Supplementary Figure 4 Demonstrating the importance of visual inspection of reference spectra matching results.
MCR-ALS resolved pure component spectra from Raman microspectroscopic images of cross-sections of hybrid aspen wood fibers are used as examples (see “good example” in Figure 6), with spectra of pure cellulose, lignin and D-glucoronic acid used as references (see the Materials section). a) The percentage matches based on Euclidean distances (dot products)
b-f) Area normalized spectra plots showing each component (thick black line), cellulose (blue), lignin (red) and D-glucoronic acid (green). As can be seen, all matches to D-glucoronic acid can be discarded despite the high percentage hits, since none its characteristic bands match the component spectra (most notably the band at 1750 cm-1, resulting from -C=O stretching, is absent). Component 1 matching lignin and component 2 matching cellulose can be confirmed as legitimate matches. Component 3 and 4 can have contributions from cellulose too, while component 5 is clearly an unresolved mixture, containing both lignin and cellulose.
The .zip archive contains the raw data files and the corresponding white light images for all the examples discussed in the paper, including the mouse pancreas section (064x064_MousePancreas_FTIR.mat, 064x064_MousePancreas_FTIR.jpg) and both plant sections (BadExample_Aspen_Raman.txt, BadExample_Aspen_Raman.jpg, and GoodExample_Aspen_Raman.txt, GoodExample_Aspen_Raman.jpg), as well as Raman reference spectra for cellulose, lignin and D-glucuronic acid (Cellulose.txt, Lignin.txt and Dglucuronicacid.txt, respectively) used in the reference matching of the plant examples. (ZIP 9061 kb)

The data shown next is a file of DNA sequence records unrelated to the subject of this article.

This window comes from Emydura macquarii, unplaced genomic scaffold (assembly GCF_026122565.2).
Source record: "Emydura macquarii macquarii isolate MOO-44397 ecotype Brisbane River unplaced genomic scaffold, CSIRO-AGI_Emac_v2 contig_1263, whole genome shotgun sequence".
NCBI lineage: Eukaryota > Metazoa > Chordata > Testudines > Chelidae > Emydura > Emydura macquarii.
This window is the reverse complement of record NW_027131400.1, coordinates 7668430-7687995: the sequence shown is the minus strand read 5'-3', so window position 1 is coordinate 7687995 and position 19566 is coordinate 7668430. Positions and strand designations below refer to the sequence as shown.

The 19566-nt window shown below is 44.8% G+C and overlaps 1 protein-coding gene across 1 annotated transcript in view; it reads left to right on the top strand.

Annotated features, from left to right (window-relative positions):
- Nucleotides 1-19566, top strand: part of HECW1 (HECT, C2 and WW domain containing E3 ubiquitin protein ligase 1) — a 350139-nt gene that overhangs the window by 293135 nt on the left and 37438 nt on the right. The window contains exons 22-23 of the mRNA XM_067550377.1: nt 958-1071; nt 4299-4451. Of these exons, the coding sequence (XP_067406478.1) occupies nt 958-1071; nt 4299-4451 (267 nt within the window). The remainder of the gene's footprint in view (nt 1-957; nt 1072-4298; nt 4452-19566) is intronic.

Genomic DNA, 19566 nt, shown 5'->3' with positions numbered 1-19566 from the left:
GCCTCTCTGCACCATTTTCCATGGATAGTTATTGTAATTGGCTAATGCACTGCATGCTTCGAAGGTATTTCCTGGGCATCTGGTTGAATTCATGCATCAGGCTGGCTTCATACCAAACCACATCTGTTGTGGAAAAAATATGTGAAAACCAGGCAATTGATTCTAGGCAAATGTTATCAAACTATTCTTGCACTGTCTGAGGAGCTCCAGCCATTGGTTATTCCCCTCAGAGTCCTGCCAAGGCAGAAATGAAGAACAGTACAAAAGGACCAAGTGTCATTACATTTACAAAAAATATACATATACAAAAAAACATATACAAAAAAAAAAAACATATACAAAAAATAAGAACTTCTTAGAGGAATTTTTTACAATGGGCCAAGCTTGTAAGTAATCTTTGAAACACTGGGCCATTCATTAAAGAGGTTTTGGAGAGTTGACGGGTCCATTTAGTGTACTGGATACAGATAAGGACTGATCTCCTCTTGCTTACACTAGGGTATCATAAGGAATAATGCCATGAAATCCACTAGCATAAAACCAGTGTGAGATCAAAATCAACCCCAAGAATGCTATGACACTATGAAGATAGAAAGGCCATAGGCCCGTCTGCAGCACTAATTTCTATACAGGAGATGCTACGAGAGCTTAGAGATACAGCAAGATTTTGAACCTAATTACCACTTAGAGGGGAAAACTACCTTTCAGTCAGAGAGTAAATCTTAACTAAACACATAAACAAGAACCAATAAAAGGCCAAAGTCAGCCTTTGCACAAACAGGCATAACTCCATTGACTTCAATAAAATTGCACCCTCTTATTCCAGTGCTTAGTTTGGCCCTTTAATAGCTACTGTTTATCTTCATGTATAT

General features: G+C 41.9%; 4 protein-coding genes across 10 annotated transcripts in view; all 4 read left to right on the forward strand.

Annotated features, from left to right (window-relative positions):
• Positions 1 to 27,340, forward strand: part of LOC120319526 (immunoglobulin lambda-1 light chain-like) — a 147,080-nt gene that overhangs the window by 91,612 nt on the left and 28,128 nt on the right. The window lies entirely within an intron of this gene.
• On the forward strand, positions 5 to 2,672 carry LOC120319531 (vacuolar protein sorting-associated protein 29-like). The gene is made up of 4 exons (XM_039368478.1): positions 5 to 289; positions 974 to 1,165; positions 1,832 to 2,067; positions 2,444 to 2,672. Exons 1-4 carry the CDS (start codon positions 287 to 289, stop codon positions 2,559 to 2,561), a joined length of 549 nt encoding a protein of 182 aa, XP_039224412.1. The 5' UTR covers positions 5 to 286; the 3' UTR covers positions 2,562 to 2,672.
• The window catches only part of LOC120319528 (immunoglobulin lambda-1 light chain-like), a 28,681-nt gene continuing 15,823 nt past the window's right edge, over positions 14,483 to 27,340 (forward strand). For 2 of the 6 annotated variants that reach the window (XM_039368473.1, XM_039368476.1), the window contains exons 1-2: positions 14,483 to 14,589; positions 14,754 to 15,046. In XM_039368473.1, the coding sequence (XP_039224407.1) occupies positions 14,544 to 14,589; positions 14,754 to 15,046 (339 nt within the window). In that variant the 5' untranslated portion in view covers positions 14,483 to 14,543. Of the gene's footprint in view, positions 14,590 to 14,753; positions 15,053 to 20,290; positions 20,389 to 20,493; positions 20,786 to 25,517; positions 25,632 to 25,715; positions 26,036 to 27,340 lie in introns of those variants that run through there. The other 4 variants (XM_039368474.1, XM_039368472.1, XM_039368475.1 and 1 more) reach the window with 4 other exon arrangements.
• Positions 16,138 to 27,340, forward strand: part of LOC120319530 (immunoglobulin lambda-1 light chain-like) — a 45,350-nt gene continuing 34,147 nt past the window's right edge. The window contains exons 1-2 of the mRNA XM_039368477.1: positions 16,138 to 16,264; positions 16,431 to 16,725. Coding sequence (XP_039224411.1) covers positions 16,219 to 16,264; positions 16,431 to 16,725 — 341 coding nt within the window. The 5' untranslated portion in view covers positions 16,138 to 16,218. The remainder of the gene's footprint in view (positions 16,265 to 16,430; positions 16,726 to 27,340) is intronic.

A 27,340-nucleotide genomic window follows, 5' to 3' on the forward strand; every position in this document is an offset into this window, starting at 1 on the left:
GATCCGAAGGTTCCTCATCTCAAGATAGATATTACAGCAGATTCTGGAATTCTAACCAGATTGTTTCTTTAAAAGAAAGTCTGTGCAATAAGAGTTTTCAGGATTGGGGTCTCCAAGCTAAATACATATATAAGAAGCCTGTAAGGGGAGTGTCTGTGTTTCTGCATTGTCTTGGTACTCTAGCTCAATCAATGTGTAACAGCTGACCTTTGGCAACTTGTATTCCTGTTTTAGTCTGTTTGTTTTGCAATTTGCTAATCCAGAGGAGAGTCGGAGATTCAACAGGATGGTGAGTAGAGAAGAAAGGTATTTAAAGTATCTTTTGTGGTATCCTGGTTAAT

Screenshot of the main window of the graphical user interface (GUI). (PDF 1261 kb)
Demonstrating the effects of area normalization, using a Raman hyperspectral image of wood fibers in the cross-section of a hybrid aspen stem as an example. (PDF 721 kb)
Comparing the results of band intensity heat maps (left column) and principal component analysis (PCA, right column), followed by k-means clustering, to MCR-ALS. (PDF 564 kb)
Demonstrating the importance of visual inspection of reference spectra matching results. MCR-ALS resolved pure component spectra from Raman microspectroscopic images of cross-sections of hybrid aspen wood fibers are used as examples (see “good example” in Figure 6), with spectra of pure cellulose, lignin and D-glucoronic acid used as references (see the Materials section). (PDF 478 kb)
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Felten, J., Hall, H., Jaumot, J. et al. Vibrational spectroscopic image analysis of biological material using multivariate curve resolution–alternating least squares (MCR-ALS). Nat Protoc 10, 217–240 (2015). https://doi.org/10.1038/nprot.2015.008